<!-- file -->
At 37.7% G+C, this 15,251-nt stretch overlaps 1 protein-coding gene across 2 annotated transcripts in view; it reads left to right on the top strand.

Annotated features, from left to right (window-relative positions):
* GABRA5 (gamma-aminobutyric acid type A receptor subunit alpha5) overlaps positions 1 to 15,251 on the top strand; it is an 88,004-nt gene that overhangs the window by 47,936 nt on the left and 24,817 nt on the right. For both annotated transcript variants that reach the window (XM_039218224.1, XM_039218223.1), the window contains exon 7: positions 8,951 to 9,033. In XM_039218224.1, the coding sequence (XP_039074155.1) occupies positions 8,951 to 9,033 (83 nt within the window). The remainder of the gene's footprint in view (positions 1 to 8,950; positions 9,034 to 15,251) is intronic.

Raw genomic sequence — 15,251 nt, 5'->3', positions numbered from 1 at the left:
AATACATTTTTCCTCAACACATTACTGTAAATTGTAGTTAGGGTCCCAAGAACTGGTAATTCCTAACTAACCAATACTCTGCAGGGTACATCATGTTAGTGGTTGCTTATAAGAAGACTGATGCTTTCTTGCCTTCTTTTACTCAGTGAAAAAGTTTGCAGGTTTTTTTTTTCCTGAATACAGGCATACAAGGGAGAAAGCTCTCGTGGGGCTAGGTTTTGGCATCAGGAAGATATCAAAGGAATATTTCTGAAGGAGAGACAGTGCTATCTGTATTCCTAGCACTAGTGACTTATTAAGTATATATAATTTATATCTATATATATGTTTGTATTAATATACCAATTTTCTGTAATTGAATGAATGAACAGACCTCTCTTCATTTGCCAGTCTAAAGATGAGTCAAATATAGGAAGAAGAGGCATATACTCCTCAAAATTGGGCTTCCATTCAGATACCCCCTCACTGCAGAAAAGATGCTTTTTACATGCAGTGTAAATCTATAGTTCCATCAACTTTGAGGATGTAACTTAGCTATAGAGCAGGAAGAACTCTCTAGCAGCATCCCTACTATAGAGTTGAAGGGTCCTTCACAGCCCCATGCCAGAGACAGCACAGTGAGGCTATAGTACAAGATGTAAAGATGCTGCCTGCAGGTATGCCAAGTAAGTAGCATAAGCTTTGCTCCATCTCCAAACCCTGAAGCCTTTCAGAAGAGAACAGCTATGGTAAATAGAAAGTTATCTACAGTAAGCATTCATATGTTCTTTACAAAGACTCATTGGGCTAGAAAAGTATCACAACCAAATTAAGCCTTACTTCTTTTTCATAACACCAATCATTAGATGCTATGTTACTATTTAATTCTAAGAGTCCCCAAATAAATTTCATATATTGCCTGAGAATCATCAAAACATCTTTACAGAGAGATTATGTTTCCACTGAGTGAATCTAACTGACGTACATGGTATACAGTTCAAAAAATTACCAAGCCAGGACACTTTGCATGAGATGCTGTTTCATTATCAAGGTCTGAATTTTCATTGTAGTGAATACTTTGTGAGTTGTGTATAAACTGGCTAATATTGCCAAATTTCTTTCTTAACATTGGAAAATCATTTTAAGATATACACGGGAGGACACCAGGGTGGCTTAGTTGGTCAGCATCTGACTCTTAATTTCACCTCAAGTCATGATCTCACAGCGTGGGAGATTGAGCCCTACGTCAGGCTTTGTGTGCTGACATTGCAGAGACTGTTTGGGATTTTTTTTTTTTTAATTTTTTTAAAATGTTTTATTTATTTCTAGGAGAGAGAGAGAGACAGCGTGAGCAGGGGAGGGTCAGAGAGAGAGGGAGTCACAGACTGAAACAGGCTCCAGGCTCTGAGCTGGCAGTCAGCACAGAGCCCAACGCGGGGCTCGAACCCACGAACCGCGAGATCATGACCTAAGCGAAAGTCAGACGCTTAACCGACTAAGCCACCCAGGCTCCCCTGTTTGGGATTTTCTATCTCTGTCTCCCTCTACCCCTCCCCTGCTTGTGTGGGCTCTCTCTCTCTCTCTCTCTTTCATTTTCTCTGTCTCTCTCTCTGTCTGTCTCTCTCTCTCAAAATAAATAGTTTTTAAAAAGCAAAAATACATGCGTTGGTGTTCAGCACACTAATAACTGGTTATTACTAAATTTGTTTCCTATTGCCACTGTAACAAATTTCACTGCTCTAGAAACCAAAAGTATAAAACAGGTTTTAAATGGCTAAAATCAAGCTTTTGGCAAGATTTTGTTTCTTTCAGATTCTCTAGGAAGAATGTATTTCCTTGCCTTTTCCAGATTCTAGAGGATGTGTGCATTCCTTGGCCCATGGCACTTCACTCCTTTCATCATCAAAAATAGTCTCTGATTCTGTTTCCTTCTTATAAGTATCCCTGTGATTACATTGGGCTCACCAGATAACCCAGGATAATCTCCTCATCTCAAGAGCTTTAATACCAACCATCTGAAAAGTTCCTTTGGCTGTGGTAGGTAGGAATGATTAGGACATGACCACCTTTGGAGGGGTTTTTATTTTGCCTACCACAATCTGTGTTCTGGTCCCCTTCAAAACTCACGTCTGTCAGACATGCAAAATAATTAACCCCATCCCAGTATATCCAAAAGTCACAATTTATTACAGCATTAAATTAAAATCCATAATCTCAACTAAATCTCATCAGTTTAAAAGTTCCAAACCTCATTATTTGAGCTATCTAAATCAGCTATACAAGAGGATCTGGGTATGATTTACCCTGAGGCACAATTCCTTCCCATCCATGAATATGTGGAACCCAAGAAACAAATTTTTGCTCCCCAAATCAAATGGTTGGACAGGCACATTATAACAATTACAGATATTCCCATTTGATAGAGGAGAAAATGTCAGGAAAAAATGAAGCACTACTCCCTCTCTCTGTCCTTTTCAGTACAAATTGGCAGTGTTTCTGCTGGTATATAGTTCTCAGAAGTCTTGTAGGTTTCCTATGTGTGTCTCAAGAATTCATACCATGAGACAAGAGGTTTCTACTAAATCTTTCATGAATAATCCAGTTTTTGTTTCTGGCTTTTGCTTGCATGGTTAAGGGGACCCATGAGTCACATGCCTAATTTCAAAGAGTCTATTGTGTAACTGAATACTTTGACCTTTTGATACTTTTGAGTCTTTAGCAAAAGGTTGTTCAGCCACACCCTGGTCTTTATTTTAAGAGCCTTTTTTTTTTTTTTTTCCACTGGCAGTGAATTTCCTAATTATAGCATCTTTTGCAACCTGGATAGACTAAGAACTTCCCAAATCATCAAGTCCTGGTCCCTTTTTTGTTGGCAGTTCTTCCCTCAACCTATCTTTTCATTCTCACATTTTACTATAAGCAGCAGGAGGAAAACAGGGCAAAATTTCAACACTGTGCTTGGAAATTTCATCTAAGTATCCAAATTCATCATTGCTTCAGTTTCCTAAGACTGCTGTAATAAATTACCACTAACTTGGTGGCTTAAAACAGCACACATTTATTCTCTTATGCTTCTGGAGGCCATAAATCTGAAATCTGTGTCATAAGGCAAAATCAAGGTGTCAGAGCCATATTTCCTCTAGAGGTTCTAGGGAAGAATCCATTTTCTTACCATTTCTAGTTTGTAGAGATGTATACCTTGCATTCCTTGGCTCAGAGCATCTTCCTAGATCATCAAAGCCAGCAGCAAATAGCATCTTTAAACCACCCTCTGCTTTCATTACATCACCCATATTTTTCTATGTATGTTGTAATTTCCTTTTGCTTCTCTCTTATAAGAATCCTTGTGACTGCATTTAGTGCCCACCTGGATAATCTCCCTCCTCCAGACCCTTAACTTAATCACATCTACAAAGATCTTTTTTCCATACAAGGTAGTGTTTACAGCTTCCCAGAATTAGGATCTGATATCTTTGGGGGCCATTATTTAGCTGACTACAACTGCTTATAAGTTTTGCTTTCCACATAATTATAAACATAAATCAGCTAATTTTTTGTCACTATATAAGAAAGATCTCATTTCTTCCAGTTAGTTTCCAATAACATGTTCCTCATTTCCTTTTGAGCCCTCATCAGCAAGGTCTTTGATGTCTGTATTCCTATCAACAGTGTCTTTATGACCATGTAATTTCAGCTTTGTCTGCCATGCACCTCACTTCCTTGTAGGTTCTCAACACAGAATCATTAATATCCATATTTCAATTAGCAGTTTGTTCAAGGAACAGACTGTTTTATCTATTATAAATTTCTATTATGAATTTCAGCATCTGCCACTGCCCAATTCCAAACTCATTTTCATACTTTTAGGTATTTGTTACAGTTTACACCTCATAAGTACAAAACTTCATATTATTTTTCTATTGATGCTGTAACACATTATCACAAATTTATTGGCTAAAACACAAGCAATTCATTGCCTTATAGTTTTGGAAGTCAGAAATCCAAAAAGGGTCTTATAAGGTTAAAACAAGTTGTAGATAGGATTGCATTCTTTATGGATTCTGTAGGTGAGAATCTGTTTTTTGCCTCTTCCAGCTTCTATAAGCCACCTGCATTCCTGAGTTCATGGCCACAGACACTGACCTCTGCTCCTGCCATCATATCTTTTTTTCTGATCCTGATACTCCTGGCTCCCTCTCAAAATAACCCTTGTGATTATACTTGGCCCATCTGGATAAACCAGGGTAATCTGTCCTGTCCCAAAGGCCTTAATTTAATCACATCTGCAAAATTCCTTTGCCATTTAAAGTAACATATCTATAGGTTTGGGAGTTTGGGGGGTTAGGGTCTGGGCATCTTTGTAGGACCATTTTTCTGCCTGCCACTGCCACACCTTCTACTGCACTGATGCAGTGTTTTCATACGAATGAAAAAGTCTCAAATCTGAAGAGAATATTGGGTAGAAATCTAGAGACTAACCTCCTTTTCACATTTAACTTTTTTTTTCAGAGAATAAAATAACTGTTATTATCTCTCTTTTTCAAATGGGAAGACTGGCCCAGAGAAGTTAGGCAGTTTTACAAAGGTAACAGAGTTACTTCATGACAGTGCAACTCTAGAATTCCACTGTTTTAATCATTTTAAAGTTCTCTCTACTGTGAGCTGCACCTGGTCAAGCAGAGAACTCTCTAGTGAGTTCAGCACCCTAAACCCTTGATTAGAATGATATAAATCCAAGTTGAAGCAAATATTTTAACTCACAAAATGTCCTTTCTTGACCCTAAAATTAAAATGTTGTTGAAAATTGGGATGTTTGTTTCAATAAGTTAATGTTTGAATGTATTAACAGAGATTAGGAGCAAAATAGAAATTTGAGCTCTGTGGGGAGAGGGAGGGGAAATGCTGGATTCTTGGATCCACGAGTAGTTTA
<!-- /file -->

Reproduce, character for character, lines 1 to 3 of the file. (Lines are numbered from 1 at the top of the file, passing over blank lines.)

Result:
At 37.7% G+C, this 15,251-nt stretch overlaps 1 protein-coding gene across 2 annotated transcripts in view; it reads left to right on the top strand.

Annotated features, from left to right (window-relative positions):
* GABRA5 (gamma-aminobutyric acid type A receptor subunit alpha5) overlaps positions 1 to 15,251 on the top strand; it is an 88,004-nt gene that overhangs the window by 47,936 nt on the left and 24,817 nt on the right. For both annotated transcript variants that reach the window (XM_039218224.1, XM_039218223.1), the window contains exon 7: positions 8,951 to 9,033. In XM_039218224.1, the coding sequence (XP_039074155.1) occupies positions 8,951 to 9,033 (83 nt within the window). The remainder of the gene's footprint in view (positions 1 to 8,950; positions 9,034 to 15,251) is intronic.